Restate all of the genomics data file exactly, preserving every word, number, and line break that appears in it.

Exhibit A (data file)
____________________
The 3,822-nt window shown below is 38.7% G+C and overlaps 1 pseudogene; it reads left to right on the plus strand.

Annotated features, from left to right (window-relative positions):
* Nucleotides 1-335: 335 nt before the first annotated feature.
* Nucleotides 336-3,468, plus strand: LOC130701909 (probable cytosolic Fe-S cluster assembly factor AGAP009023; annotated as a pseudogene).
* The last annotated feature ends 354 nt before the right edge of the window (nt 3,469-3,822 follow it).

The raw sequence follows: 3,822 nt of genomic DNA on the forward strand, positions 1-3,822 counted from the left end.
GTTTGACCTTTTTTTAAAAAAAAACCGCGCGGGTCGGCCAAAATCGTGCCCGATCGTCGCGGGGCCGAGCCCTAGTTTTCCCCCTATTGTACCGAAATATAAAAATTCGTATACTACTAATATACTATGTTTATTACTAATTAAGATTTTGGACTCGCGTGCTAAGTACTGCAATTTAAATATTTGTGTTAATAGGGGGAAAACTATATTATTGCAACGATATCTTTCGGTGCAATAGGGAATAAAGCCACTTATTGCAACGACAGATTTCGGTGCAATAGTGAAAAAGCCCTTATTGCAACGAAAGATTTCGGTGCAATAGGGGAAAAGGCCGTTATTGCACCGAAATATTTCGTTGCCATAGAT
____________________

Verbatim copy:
The 3,822-nt window shown below is 38.7% G+C and overlaps 1 pseudogene; it reads left to right on the plus strand.

Annotated features, from left to right (window-relative positions):
* Nucleotides 1-335: 335 nt before the first annotated feature.
* Nucleotides 336-3,468, plus strand: LOC130701909 (probable cytosolic Fe-S cluster assembly factor AGAP009023; annotated as a pseudogene).
* The last annotated feature ends 354 nt before the right edge of the window (nt 3,469-3,822 follow it).

The raw sequence follows: 3,822 nt of genomic DNA on the forward strand, positions 1-3,822 counted from the left end.
GTTTGACCTTTTTTTAAAAAAAAACCGCGCGGGTCGGCCAAAATCGTGCCCGATCGTCGCGGGGCCGAGCCCTAGTTTTCCCCCTATTGTACCGAAATATAAAAATTCGTATACTACTAATATACTATGTTTATTACTAATTAAGATTTTGGACTCGCGTGCTAAGTACTGCAATTTAAATATTTGTGTTAATAGGGGGAAAACTATATTATTGCAACGATATCTTTCGGTGCAATAGGGAATAAAGCCACTTATTGCAACGACAGATTTCGGTGCAATAGTGAAAAAGCCCTTATTGCAACGAAAGATTTCGGTGCAATAGGGGAAAAGGCCGTTATTGCACCGAAATATTTCGTTGCCATAGAT